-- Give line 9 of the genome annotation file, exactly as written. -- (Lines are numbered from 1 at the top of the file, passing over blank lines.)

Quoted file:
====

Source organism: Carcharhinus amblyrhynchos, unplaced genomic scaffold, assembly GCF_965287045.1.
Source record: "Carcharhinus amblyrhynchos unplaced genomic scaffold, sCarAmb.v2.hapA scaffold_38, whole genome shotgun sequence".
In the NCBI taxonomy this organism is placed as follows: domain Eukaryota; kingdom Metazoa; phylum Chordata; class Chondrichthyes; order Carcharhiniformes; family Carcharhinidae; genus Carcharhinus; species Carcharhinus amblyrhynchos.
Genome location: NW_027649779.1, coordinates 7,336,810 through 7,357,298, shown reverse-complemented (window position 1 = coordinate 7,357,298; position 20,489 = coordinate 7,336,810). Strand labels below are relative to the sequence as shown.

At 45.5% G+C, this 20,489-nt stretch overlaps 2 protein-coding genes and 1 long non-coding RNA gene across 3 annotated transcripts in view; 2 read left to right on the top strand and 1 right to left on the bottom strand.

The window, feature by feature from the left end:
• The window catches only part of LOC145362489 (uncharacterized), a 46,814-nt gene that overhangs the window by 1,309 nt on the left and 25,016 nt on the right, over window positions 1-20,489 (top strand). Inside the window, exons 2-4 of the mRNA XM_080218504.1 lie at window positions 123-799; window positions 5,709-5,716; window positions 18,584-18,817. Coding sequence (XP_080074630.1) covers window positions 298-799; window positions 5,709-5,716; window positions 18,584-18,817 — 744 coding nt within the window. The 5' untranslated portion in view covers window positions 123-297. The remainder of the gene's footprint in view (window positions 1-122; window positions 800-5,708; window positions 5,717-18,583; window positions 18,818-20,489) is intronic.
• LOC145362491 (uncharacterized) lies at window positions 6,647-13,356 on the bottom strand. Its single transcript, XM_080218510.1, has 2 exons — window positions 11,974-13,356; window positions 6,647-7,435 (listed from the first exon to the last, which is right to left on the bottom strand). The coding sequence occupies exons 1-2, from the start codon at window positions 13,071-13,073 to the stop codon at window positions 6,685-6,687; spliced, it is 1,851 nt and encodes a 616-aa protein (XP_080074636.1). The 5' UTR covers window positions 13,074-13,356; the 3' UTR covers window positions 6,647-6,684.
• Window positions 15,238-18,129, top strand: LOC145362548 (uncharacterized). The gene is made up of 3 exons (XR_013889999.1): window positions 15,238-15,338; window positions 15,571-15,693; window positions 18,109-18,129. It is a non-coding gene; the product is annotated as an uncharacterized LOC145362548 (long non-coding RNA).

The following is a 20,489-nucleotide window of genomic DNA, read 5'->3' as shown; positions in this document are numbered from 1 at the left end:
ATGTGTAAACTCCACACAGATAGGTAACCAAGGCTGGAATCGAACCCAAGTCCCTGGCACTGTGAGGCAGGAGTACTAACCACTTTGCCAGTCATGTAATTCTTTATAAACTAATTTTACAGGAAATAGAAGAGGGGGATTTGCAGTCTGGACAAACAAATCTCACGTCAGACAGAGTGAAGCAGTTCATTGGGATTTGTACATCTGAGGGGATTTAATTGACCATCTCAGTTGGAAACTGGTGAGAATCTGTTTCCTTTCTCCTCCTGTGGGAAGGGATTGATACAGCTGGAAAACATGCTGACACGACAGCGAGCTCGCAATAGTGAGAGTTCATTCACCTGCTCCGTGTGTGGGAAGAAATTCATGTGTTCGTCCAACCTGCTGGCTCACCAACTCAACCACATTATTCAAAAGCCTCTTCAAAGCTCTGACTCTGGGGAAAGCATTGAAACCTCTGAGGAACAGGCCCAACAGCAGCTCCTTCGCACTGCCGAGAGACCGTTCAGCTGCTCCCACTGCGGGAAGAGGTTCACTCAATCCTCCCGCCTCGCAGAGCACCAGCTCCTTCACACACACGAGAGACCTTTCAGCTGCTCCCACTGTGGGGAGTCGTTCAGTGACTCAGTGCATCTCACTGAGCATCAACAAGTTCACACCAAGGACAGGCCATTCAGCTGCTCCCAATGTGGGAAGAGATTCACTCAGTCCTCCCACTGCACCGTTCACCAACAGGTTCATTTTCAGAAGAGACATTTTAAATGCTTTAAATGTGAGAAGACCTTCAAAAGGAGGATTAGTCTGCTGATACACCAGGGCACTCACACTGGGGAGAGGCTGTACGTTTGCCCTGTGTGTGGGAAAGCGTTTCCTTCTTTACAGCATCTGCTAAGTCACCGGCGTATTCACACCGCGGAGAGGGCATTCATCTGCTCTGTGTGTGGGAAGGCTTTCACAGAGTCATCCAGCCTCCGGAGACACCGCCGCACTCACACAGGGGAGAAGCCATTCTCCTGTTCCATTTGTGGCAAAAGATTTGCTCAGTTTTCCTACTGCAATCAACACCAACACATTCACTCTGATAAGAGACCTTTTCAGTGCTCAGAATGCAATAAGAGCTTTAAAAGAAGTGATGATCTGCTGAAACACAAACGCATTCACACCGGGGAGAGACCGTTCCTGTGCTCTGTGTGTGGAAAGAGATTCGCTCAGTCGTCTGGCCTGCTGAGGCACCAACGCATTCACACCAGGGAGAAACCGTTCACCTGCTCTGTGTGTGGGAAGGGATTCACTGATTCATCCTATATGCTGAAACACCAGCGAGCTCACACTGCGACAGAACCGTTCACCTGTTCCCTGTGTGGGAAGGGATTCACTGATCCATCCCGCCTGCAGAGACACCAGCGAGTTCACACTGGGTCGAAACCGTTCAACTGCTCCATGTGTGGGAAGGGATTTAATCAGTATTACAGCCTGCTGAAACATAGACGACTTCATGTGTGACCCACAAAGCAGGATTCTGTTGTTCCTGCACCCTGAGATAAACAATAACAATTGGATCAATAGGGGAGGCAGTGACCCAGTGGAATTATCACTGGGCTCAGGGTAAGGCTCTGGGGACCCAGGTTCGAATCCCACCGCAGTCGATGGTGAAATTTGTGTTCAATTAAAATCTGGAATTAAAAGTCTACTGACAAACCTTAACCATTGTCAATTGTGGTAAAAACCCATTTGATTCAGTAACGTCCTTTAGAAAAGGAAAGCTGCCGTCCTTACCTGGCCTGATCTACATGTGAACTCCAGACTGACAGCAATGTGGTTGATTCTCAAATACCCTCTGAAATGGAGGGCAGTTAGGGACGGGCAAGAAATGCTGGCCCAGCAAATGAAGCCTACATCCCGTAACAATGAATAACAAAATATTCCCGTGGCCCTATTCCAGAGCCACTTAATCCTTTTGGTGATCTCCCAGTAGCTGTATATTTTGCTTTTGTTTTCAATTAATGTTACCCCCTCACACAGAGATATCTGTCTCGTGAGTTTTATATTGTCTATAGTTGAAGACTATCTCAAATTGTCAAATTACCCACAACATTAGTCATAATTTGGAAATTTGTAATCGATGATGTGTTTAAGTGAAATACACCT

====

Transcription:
• Window positions 15,238-18,129, top strand: LOC145362548 (uncharacterized). The gene is made up of 3 exons (XR_013889999.1): window positions 15,238-15,338; window positions 15,571-15,693; window positions 18,109-18,129. It is a non-coding gene; the product is annotated as an uncharacterized LOC145362548 (long non-coding RNA).